6 Ways To Ease Growing Pains in Kids

Growing pains got your kiddo down? Between the ages of 3 and 5 or 8 and 12, it’s not uncommon for many kids to experience tension, cramping, and soreness in their leg muscles. While it’s not 100% proven these pains are actually caused by growth, they usually subside once the child has finished growing. Most of the time, once a child has reached their teenage years, they no longer experience growing pains.

Growing pains can occur during the day or the nighttime, but more often than not they begin in the late afternoon or early evening. In certain cases, your child may even be woken up by their pain in the night! 

Since there’s no medical treatment for growing pains, most kids will simply need to accept that this is a common, although sometimes painful, right of passage of getting older. There are, however, a few things you can do as a parent to help soothe them the next time growing pains hit. These easy, natural remedies will help ease their pain and hopefully take their mind off the uncomfortable sensations they’re experiencing! 


Get moving

If growing pains strike in the evening, try to combat the stiffness by taking a gentle stroll with your child. It shouldn’t be strenuous – even a simple 5 to 10-minute walk around the neighbourhood should help get the blood circulating in their legs.


Run a hot bath

After you’ve gone out for your evening stroll, you can come home and run your child a hot bath. The hot water will soothe their muscles and get them into a relaxed state of mind, taking their mind off the pain. You can even add in some Epsom salts, which help with muscle tension, or a little bit of lavender essential oil, an aroma that is known to help calm down our nervous systems.


Stretching the leg muscles

After a walk and a nice hot bath, your child’s muscles should be relaxed enough to stretch. The stretches you want to do with your child will depend on where exactly they’re in the most pain. All children experience growing pains slightly differently. Depending on where they’re hurting most, take some time to stretch out their leg muscles, such as the calves, shins, hamstrings, or quads. If you’re not quite sure which stretches to do, this video has some great suggestions. 


Massaging the legs

One of the best ways to help your child when they’re experiencing growing pains is to gently massage the affected region. Focus on gently kneading the calf, shins, and then up into the hamstrings and quads. You could even use some baby oil to target their muscles and help them relax. Massage them, give them cuddles, and reassure them that growing pains are only temporary – they will be gone by morning!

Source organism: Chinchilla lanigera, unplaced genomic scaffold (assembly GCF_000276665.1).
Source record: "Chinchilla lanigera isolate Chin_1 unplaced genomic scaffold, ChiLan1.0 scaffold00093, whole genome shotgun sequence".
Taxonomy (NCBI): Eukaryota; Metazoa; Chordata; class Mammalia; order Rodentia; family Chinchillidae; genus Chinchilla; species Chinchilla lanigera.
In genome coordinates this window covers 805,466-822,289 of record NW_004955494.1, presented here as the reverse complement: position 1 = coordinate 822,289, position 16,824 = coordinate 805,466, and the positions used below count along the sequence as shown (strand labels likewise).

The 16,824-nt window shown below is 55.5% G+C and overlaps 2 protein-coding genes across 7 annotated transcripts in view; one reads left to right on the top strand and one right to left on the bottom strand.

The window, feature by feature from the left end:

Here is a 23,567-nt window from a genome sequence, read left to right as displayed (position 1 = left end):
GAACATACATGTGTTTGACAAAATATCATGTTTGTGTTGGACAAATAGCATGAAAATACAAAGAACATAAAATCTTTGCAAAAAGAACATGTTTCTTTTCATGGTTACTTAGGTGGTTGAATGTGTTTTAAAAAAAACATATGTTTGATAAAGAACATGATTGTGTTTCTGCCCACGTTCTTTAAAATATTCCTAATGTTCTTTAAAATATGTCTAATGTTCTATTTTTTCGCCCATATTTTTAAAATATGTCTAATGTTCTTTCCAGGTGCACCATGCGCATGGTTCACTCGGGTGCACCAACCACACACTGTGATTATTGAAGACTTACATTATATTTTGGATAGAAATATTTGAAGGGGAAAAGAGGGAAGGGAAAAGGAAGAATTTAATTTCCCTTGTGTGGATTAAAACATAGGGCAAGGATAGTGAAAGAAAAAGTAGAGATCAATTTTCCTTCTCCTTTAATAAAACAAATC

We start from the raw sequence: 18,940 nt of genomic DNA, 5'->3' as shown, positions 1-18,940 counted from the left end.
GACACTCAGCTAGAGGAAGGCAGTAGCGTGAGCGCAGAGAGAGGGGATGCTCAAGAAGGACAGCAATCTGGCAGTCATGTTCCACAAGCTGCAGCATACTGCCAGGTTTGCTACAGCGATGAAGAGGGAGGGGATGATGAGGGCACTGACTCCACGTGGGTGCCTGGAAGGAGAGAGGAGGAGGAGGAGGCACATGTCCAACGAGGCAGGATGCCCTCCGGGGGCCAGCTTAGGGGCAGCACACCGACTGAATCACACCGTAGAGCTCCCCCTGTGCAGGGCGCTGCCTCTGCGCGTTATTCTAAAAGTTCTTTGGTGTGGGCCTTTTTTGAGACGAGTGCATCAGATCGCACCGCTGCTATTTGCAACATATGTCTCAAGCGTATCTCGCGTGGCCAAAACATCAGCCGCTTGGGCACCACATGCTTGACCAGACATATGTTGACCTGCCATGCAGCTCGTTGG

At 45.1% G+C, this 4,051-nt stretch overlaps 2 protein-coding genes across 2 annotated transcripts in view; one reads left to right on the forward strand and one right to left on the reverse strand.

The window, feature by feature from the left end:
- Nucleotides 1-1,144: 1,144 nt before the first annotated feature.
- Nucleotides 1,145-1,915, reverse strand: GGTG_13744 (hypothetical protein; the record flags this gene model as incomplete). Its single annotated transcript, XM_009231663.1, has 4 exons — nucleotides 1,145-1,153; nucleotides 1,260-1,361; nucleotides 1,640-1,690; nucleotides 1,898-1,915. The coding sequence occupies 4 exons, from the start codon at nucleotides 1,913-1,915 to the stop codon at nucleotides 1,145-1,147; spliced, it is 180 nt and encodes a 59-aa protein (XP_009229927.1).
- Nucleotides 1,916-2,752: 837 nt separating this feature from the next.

Using a heating pad

Once your child is all cozied up in bed, you’ll want to tuck them in with a heating pad. The heat will ease their discomfort and help them fall asleep easier. A perfect way to bring a little bit of comfort and fun to your little one at this moment is to use one of our Warmy compresses. Warmy hot packs for children are cute and cuddly little creatures that make for great friends, and can help bring a smile to your child’s face when they’re having a tough moment. Simply heat a Warmy for 45 seconds in the microwave, and our Warmys will help your child experience up to 30 minutes of comfort and pain relief.


Pain Relief

If you’ve tried the above solutions and your child is still in pain, you can treat your child’s pain with conventional medicine like paracetamol. You could also consider using a topical pain-relief lotion or rub. 

Magnesium is a mineral that is known to aid with muscle pain and tension and is available in a variety of sprays, oils, and creams. In addition to helping with muscle function, magnesium is also known to calm the nervous system and help us get to sleep. So if you find your child up at night complaining of growing pains, you might want to stock up on this magical mineral!

Remember if the pain persists to see a doctor. While growing pains are not serious, we know how difficult it can be to see your child in pain, even if that pain is mild and normal. Reassure your child that nothing is wrong and that these pains are a normal part of growing into a healthy adult! Often, pain can feel worse if we worry it might be something serious, so ease your child’s mind that all will be alright and that this pain they feel is only temporary.

We hope that these solutions will help bring a little bit of relief to you and your family!